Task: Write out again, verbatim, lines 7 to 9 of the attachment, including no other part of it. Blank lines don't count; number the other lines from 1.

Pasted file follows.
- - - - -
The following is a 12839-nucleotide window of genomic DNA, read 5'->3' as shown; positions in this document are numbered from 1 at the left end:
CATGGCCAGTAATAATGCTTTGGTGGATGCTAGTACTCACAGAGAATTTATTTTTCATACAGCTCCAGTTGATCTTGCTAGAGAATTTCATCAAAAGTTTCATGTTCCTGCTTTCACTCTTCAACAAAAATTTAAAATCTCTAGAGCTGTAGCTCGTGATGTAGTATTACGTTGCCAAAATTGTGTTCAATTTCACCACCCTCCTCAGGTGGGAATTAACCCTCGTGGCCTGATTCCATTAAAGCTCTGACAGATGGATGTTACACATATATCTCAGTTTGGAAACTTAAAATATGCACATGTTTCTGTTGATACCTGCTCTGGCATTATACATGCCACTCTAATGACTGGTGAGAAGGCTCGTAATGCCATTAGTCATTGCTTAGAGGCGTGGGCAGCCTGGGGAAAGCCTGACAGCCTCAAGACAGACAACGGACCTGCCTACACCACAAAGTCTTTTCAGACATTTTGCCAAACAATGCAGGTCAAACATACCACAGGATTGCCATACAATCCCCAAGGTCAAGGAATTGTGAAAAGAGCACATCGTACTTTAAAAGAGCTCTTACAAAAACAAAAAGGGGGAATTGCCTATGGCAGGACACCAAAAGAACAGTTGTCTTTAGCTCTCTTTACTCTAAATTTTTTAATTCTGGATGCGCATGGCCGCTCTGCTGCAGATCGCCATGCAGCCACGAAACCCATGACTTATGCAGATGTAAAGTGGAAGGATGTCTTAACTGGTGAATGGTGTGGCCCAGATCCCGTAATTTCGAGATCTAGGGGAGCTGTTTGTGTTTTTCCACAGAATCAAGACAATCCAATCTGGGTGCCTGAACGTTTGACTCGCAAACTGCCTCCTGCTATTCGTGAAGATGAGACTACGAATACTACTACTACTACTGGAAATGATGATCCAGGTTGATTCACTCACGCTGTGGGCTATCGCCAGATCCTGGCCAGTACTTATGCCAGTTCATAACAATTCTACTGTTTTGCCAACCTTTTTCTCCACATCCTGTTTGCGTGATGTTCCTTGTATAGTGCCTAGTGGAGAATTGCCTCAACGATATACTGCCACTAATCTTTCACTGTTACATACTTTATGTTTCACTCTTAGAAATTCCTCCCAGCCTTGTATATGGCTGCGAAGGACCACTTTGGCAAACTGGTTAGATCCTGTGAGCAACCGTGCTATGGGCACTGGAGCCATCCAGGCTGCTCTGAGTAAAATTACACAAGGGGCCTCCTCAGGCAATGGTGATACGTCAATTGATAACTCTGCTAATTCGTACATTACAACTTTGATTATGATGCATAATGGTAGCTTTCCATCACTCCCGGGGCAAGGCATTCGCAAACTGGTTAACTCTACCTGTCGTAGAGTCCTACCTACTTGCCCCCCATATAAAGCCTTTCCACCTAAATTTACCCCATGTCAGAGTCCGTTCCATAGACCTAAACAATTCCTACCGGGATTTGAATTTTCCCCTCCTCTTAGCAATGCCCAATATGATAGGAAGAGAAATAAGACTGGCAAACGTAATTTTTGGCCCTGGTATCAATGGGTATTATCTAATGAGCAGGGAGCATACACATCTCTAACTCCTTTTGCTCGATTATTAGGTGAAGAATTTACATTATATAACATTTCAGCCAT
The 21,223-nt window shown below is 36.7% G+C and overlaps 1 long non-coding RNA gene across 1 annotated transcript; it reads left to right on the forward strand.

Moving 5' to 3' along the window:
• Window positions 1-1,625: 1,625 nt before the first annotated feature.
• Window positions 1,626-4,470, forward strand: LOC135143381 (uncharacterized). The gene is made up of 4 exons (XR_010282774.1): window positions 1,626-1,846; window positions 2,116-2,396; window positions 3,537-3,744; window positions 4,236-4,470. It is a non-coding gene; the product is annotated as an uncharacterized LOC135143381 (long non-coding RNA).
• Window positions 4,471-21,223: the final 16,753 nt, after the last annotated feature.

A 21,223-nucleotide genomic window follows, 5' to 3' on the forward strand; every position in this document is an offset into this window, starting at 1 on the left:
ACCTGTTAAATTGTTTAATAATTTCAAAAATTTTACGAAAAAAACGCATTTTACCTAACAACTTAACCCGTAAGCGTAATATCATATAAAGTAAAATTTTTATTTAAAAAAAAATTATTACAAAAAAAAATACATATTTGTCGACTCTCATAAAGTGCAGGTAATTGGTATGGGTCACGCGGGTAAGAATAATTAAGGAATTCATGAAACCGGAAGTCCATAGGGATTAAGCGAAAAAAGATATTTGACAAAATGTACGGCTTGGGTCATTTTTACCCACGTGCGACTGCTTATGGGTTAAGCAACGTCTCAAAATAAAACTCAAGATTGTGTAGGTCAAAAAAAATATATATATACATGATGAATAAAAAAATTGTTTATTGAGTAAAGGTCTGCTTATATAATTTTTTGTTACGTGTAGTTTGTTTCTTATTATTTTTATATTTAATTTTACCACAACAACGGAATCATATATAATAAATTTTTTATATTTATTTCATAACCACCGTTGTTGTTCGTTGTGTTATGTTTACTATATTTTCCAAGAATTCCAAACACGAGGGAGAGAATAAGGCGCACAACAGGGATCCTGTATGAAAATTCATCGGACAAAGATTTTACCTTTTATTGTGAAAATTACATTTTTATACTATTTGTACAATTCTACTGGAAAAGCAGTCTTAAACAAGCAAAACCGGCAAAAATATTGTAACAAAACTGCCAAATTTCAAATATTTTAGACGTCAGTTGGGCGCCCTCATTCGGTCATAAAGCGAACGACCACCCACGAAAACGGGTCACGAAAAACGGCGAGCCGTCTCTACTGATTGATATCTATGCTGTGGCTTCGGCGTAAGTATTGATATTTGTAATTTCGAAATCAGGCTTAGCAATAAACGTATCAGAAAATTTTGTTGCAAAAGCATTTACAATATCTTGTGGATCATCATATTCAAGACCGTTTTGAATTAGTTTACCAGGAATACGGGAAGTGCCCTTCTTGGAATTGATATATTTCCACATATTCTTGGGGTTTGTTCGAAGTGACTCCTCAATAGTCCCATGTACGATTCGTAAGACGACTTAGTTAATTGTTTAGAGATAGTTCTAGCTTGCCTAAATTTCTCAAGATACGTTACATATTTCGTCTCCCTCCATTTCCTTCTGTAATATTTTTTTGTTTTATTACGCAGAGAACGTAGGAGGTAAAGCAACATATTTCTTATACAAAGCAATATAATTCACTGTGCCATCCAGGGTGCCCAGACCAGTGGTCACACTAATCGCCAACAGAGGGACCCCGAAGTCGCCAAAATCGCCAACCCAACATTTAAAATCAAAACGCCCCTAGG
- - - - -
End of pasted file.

• Window positions 4,471-21,223: the final 16,753 nt, after the last annotated feature.

A 21,223-nucleotide genomic window follows, 5' to 3' on the forward strand; every position in this document is an offset into this window, starting at 1 on the left:
ACCTGTTAAATTGTTTAATAATTTCAAAAATTTTACGAAAAAAACGCATTTTACCTAACAACTTAACCCGTAAGCGTAATATCATATAAAGTAAAATTTTTATTTAAAAAAAAATTATTACAAAAAAAAATACATATTTGTCGACTCTCATAAAGTGCAGGTAATTGGTATGGGTCACGCGGGTAAGAATAATTAAGGAATTCATGAAACCGGAAGTCCATAGGGATTAAGCGAAAAAAGATATTTGACAAAATGTACGGCTTGGGTCATTTTTACCCACGTGCGACTGCTTATGGGTTAAGCAACGTCTCAAAATAAAACTCAAGATTGTGTAGGTCAAAAAAAATATATATATACATGATGAATAAAAAAATTGTTTATTGAGTAAAGGTCTGCTTATATAATTTTTTGTTACGTGTAGTTTGTTTCTTATTATTTTTATATTTAATTTTACCACAACAACGGAATCATATATAATAAATTTTTTATATTTATTTCATAACCACCGTTGTTGTTCGTTGTGTTATGTTTACTATATTTTCCAAGAATTCCAAACACGAGGGAGAGAATAAGGCGCACAACAGGGATCCTGTATGAAAATTCATCGGACAAAGATTTTACCTTTTATTGTGAAAATTACATTTTTATACTATTTGTACAATTCTACTGGAAAAGCAGTCTTAAACAAGCAAAACCGGCAAAAATATTGTAACAAAACTGCCAAATTTCAAATATTTTAGACGTCAGTTGGGCGCCCTCATTCGGTCATAAAGCGAACGACCACCCACGAAAACGGGTCACGAAAAACGGCGAGCCGTCTCTACTGATTGATATCTATGCTGTGGCTTCGGCGTAAGTATTGATATTTGTAATTTCGAAATCAGGCTTAGCAATAAACGTATCAGAAAATTTTGTTGCAAAAGCATTTACAATATCTTGTGGATCATCATATTCAAGACCGTTTTGAATTAGTTTACCAGGAATACGGGAAGTGCCCTTCTTGGAATTGATATATTTCCACATATTCTTGGGGTTTGTTCGAAGTGACTCCTCAATAGTCCCATGTACGATTCGTAAGACGACTTAGTTAATTGTTTAGAGATAGTTCTAGCTTGCCTAAATTTCTCAAGATACGTTACATATTTCGTCTCCCTCCATTTCCTTCTGTAATATTTTTTTGTTTTATTACGCAGAGAACGTAGGAGGTAAAGCAACATATTTCTTATACAAAGCAATATAATTCACTGTGCCATCCAGGGTGCCCAGACCAGTGGTCACACTAATCGCCAACAGAGGGACCCCGAAGTCGCCAAAATCGCCAACCCAACATTTAAAATCAAAACGCCCCTAGG